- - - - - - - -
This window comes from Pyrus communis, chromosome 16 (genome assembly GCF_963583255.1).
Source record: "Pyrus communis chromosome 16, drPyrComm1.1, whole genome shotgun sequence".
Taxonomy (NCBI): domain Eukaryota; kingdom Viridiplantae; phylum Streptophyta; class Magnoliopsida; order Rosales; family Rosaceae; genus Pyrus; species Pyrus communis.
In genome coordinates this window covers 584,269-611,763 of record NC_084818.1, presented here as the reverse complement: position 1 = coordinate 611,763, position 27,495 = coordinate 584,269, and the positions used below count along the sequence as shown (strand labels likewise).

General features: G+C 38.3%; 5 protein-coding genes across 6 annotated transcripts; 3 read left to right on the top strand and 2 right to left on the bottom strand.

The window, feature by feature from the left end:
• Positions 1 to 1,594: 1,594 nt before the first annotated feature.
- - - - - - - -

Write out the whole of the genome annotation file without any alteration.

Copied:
This window comes from Pyrus communis, chromosome 16 (genome assembly GCF_963583255.1).
Source record: "Pyrus communis chromosome 16, drPyrComm1.1, whole genome shotgun sequence".
Taxonomy (NCBI): domain Eukaryota; kingdom Viridiplantae; phylum Streptophyta; class Magnoliopsida; order Rosales; family Rosaceae; genus Pyrus; species Pyrus communis.
In genome coordinates this window covers 584,269-611,763 of record NC_084818.1, presented here as the reverse complement: position 1 = coordinate 611,763, position 27,495 = coordinate 584,269, and the positions used below count along the sequence as shown (strand labels likewise).

General features: G+C 38.3%; 5 protein-coding genes across 6 annotated transcripts; 3 read left to right on the top strand and 2 right to left on the bottom strand.

The window, feature by feature from the left end:
• Positions 1 to 1,594: 1,594 nt before the first annotated feature.